TLC is a classic method that separates different nucleotides based on their differential migration rates on TLC plates. TLC assays have been used successfully for analyzing 5hmC in previous studies (Koh et al., 2011; Kriaucionis & Heintz, 2009; Tahiliani et al., 2009). However, under previous TLC conditions, 5hmC and 5fC have almost identical migration patterns, and 5caC fails to migrate (Ito et al., 2011). To overcome this technical problem, we developed a modified 2D-TLC assay using a more acidic buffer as the second developing condition. For 2D-TLC analysis, the in vitro enzymatic reaction products (or 10 μg of genomic DNA) are digested with 40 U of TaqI (use 100 U for genomic DNA) overnight, and then 20 U of calf intestinal alkaline phosphatase (CIAP) are added, followed by two more hours of incubation. The digested DNA is purified with QIAquick Nucleotide Removal kit. The DNA is then endlabeled with 40 U of T4 polynucleotide kinase and 15 μCi of [γ-32P]-ATP (25 Ci/mmol) for 1 h, ethanol-precipitated, and redissolved in 40 μl of water. Then, the labeled DNA is heat-denatured and digested into nucleotides with 200 U of nuclease S1 (Sigma) in the presence of 0.5 mM ZnSO4, 14 mM sodium acetate (pH 5.2) at 37 °C for 2 h (total volume is 50 μl) before being analyzed by 2D-TLC.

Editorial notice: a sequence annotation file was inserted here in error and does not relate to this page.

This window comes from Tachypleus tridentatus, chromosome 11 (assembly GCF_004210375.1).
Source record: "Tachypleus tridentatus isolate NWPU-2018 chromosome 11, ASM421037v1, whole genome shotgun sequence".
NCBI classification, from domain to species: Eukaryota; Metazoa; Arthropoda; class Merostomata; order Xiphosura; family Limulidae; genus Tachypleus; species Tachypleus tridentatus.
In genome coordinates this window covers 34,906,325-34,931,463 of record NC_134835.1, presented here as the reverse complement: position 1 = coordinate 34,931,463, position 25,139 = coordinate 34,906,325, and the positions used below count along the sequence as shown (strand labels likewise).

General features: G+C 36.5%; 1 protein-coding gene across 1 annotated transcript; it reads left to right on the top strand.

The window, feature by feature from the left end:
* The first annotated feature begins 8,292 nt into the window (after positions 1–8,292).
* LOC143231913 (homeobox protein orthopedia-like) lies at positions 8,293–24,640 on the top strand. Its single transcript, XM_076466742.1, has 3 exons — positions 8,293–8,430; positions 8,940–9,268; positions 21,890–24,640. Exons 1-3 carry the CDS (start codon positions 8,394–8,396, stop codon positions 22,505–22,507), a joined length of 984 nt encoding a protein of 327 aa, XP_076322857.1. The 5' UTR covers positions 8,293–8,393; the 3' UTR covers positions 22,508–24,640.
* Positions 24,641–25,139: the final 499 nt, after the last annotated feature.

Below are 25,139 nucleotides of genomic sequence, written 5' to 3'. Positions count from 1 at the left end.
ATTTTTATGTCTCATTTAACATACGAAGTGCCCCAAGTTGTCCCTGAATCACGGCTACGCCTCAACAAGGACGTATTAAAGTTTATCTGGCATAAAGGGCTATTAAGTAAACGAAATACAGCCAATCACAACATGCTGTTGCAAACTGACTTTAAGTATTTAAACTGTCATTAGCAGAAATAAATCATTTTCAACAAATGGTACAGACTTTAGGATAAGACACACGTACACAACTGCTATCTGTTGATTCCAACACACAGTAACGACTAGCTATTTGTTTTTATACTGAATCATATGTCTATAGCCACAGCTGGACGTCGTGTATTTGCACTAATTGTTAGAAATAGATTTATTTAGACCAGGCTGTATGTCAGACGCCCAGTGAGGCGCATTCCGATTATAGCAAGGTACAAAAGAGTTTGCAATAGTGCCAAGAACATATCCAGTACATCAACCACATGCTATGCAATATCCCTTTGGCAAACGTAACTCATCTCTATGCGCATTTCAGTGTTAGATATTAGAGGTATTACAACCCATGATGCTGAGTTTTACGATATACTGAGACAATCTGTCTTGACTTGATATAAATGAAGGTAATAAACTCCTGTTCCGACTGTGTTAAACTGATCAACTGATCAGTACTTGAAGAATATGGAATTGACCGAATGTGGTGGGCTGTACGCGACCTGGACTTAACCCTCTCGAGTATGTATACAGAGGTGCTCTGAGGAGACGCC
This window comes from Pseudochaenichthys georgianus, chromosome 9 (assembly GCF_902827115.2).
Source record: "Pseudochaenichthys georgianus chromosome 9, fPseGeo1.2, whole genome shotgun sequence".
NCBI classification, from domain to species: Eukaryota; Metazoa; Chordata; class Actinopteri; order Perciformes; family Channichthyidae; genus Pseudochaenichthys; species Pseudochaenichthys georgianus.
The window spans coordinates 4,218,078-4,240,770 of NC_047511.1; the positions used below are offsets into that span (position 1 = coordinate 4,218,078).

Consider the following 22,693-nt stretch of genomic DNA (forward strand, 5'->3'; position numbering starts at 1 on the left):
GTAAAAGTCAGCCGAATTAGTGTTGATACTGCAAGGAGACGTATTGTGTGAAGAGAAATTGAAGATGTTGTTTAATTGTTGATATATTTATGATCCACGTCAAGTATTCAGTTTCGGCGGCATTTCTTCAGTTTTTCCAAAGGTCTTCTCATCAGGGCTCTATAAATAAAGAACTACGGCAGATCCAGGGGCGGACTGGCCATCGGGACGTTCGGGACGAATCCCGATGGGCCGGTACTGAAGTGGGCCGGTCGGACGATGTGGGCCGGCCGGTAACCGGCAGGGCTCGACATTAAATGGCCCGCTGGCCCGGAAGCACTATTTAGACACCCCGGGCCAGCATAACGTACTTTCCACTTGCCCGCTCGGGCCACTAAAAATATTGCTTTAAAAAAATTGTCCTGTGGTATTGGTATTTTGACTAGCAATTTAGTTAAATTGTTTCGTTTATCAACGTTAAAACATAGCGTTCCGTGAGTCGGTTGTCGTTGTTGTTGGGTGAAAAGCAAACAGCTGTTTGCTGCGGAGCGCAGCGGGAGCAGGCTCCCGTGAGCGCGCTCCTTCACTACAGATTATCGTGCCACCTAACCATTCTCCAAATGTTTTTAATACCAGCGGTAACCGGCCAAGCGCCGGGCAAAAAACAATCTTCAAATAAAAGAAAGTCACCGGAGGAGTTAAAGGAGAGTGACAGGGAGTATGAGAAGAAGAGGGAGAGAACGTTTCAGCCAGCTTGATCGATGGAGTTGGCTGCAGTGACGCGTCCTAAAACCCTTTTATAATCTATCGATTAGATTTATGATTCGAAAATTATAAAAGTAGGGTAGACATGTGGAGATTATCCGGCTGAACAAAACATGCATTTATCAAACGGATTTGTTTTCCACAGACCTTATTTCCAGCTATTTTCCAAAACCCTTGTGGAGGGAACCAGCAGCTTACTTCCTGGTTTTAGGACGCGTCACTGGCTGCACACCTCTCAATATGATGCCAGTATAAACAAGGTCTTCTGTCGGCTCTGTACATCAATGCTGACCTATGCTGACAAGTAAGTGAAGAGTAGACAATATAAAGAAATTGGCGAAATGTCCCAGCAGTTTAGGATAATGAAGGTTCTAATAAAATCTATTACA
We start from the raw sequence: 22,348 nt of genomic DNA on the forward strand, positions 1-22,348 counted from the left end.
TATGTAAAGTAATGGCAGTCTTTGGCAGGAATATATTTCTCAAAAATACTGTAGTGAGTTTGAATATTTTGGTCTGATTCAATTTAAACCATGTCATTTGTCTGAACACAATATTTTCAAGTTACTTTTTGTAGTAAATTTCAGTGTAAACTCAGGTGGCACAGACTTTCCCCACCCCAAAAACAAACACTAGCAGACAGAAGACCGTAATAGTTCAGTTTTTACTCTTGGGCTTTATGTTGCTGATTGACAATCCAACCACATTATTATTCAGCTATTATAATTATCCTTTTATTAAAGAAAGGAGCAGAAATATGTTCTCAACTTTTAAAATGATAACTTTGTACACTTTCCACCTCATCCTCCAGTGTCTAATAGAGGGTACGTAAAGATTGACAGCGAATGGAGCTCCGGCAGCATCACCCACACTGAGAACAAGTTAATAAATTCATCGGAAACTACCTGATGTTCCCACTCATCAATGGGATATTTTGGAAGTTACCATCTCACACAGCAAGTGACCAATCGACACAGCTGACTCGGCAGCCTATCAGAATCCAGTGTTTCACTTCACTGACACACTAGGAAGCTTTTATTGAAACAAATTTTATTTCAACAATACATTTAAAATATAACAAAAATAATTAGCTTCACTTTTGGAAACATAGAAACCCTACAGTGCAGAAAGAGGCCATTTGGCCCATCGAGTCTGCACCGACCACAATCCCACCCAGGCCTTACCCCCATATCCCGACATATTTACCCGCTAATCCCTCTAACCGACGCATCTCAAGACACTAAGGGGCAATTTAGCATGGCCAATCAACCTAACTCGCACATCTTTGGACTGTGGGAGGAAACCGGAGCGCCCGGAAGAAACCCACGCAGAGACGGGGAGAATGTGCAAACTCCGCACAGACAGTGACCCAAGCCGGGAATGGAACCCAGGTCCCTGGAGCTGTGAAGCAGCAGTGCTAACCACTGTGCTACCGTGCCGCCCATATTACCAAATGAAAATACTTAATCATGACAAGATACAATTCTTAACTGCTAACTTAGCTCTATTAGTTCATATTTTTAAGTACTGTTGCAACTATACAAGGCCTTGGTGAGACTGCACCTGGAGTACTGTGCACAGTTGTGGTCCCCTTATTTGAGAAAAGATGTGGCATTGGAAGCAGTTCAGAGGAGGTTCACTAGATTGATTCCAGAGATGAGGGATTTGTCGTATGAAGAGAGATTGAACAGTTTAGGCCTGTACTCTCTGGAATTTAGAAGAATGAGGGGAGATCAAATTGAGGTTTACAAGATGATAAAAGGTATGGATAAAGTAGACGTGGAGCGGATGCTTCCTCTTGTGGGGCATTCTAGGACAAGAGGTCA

For 2D-TLC assay, 1.5 μl of the digestion product is spotted on one corner of a 20×20 cm Polyethyleneimine cellulose F TLC plate (Merck), and the TLC plate is developed using TLC Buffer 1 (isobutyric acid: NH4OH: H2O=66:2:20). After complete drying, the TLC plate is developed in the second direction using TLC Buffer 2 (isopropanol: HCl: H2O 70:15:15). After drying, the TLC plate is exposed to an X-ray film for autoradiography or a storage phosphor screen for better quantitation. A representative 2D-TLC assay result is shown in Fig. 5.2. To confirm the migration patterns of the cytosine derivatives, standard nucleosides (Berry & Associates) can be labeled with deoxycytidine kinase (Proteinkinase.de) in the presence of [γ-32P]-ATP and analyzed in parallel with the samples using the same 2D-TLC procedure.